"Glad News of the Natural World"
(Reviewed by Guy Savage NOV 16, 2006)
"My father enjoyed dismantling people the way a man might demolish a barn. He’d start with the trim and the hardware, take issue with stray fond beliefs, but gingerly and in a cordial manner, before setting about to remove the siding a clapboard at a time. He’d ask after the car a fellow drove, the religion he subscribed to, the shows he watched, the work he did, the hobbies he pursued. And once my father had made his way entirely down to the raw framing, he’d locate the posts or stays or trusses holding the structure up and proceed to tell the candidate at hand why his core convictions were benighted rubbish."
Glad News of the Natural World by T.R. Pearson is the sequel to the author’s earlier novel A Short History of a Small Place, but it’s certainly not necessary to read the earlier novel in order to make sense of Pearson’s latest book. In Glad News of the Natural World, narrator Louis Benfield is back again, and at the ripe age of thirty-four, he’s supposed to be more-or-less grown up. When the novel begins, Louis is living in Neely, North Carolina, and our hero has rediscovered former high school girlfriend Fay—who now sports a “diamond navel stud.” Louis was Fay’s boyfriend in high school for almost an entire month while she was “between linebackers.” Now fresh from a marriage annulment, Fay, a lithesome, tattooed “situational virgin” reconnects with Louis—mainly in the back of Louis’s Honda Civic. Despite Louis’s mother’s “prayer and scattershot hopefulness,” and his father’s lectures, Louis and Fay are an item once again. Louis’s parents promptly ship their son off to New York by arranging for a job with the Meridian Life and Casualty Company. Louis’s new job in New York is designed to disrupt the relationship with Fay, and also to put Louis on track with a sensible career. But Louis doesn’t "fit in" the insurance business, and he creates an alternate career out of avoiding responsibility. He frankly admits: “I’m largely wasted, only spottily engaged and, for a robust thirty-four-year-old, almost criminally unambitious.” Louis drifts from one hilarious misadventure to another on the road to maturity, and Pearson’s diverse array of quirky, odd and downright strange characters are treated with affectionate amusement in this entertaining novel.
Once unleashed in New York, rather than being upwardly mobile, Louis spirals downward. While his roommates morph into insurance company clones in one depressing fashion or another, Louis becomes the unofficial "fix-it" man, and applies his talent to fixing numerous small appliances around the office. Louis’s stint as appliance odd-job man doesn’t last long, and he’s soon cast out. While he longs to be an actor, this ambition translates into a tortured relationship with a manipulative actress, and numerous toss-able plays. The best Louis can do as an actor is to become a piece of “advertising flotsam” with a shady character named Sal. Louis scrapes a living by hovering in the background of various newscasts and advertisements. Eventually Louis’s connection with Sal leads to a relationship—of sorts—with a mobster who relies on his basement freezer for nefarious functions. Working for the mobster is certainly lucrative, but unsettling, and Louis wryly admits, “I was a victim, essentially, of my own competence and reliability.”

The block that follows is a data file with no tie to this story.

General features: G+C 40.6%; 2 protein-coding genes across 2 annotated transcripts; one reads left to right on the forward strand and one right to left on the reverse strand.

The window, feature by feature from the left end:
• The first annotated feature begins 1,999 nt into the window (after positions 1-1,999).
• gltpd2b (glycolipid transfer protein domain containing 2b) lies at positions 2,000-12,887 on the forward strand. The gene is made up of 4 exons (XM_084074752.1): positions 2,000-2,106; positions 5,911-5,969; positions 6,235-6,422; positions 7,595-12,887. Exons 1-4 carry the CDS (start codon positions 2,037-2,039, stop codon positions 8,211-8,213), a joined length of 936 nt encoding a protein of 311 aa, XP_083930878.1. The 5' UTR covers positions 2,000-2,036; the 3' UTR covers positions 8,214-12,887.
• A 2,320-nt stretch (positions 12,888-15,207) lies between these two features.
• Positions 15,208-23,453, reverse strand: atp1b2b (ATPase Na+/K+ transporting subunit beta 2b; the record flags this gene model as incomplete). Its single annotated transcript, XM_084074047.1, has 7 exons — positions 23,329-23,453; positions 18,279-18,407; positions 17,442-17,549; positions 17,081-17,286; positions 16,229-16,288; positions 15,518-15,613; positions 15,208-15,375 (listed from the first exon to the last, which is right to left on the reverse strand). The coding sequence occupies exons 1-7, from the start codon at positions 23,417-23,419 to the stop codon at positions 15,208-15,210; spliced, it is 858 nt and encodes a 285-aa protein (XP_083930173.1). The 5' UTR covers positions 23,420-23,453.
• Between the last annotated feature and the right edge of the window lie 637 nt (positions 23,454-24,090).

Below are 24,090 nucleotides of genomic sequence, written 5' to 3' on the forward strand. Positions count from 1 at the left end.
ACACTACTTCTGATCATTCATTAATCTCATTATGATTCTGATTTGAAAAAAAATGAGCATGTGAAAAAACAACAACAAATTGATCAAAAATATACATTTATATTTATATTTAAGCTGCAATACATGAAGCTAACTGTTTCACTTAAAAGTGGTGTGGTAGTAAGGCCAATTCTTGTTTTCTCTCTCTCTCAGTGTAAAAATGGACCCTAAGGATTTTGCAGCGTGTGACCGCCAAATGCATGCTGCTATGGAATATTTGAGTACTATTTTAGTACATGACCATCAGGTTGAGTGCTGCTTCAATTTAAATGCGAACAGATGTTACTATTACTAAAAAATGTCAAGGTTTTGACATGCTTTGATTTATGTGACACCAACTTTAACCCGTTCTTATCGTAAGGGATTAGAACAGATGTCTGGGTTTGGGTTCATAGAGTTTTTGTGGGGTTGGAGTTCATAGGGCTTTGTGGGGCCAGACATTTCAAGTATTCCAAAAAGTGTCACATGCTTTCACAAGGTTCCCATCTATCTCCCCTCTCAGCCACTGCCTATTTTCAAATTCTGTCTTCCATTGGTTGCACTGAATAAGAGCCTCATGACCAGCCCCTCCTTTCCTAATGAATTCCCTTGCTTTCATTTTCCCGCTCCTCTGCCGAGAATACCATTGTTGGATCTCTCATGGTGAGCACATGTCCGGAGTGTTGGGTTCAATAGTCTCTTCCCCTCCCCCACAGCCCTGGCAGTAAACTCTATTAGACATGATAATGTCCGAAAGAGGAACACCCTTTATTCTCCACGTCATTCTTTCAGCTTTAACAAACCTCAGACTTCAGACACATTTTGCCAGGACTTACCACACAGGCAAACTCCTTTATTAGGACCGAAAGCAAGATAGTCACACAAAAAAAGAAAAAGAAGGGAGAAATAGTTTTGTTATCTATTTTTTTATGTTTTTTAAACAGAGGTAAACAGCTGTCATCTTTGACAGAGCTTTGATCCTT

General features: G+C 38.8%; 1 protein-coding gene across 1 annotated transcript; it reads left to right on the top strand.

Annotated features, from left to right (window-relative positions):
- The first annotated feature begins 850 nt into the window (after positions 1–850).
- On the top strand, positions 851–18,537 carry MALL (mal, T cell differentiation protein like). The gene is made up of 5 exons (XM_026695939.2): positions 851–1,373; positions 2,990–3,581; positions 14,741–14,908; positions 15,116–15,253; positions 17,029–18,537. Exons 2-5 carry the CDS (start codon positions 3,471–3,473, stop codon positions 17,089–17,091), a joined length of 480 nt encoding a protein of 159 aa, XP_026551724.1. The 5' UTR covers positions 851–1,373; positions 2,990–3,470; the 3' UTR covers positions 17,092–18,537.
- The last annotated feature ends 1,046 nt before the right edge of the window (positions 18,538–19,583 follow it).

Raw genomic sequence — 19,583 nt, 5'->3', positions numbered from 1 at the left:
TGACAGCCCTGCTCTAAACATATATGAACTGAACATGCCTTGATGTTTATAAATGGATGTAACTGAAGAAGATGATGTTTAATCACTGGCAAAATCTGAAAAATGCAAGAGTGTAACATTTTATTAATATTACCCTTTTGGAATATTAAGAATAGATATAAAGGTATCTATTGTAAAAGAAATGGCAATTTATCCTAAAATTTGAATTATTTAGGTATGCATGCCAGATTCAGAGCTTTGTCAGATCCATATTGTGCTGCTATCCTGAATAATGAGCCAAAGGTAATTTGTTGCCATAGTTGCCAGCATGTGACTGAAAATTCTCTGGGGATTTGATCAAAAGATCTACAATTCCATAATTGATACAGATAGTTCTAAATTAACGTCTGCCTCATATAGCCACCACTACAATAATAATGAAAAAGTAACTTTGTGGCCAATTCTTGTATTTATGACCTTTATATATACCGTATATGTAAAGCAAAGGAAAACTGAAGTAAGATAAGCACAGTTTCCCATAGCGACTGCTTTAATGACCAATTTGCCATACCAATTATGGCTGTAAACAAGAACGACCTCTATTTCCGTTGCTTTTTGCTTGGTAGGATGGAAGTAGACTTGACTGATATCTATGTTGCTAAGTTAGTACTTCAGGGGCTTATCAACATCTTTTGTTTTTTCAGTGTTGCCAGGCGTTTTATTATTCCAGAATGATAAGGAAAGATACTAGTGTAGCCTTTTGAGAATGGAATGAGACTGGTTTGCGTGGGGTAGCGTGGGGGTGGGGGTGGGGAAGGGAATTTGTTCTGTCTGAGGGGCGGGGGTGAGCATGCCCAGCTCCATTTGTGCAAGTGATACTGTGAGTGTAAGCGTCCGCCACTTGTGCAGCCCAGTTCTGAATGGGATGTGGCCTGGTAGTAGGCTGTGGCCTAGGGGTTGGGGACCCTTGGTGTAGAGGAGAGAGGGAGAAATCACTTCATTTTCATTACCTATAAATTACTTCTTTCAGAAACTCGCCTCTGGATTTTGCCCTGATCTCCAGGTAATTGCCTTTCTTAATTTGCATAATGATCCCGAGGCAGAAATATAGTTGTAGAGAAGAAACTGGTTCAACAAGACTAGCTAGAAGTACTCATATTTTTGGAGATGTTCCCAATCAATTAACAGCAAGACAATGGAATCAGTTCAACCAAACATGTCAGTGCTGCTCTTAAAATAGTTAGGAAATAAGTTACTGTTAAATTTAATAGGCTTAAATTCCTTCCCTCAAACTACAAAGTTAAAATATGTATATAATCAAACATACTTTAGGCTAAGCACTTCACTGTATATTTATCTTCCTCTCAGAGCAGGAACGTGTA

This picaresque novel with its slacker narrator is packed with bizarre characters—no one here is "normal," and these people are so funny, it’s enough to make you want to move next to Louis at times. The author however, has a tendency to sit and spin when a new character is introduced. For example, Louis is recalled to Neely when Aunt Sister is ill. Louis arrives in the hospital, and the doctor discusses Aunt Sister’s condition with Louis. The novel doesn’t move forward, but spends about 6 pages on Louis’s recollection of a memory of his quirky Aunt. This sort of discursive narration is distracting but frequent in the novel, and the plot lacks momentum at such points. The author’s descriptions of his parents and the political intricacies of their marriage are priceless, however, and if you are seeking a non-challenging, sweet, funny and slightly sentimental read, then you’re likely to enjoy Glad News of the Natural World.
- Amazon readers rating: from 5 reviews
Read a chapter excerpt from Glad News of the Natural World at SimonSays.com
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Bibliography: (with links to Amazon.com)
- Off the Sweet Hereafter (1986)
- The Last of How It Was (1987)
- Call and Response (1989)
- Gospel Hour (1991)
- Cry Me a River (1993)
- Blue Ridge (2000)
- Polar (2002)
- True Cross (2003)
Neely, North Carolina books:
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- By Stander conversation with T. R. Pearson
- Jackson Free Press interview with T. R. Pearson (May 2005)
- SlushPile.Net interview with T. R. Pearson (September 2006)
- New York Times review of Polar
- The Wag review of Polar
- BookPage review of Glad News of the Natual World
- Read an excerpt from Seaworthy
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About the Author:
Thomas Reid Pearson was born in 1966 in Winston-Salem, North Carolina. He earned a BA and MA in English from the North Carolina State University. He taught at Pearce College in Raleigh, NC, left to work on a Ph.D in Pennsylvania, but soon left to return to North Carolina. After returning, he worked on this first two novels while working as a carpenter and housepainter. However, neither of these novels were published until he moved to New York in 1985.
He lives in Appalachian areas of Virginia.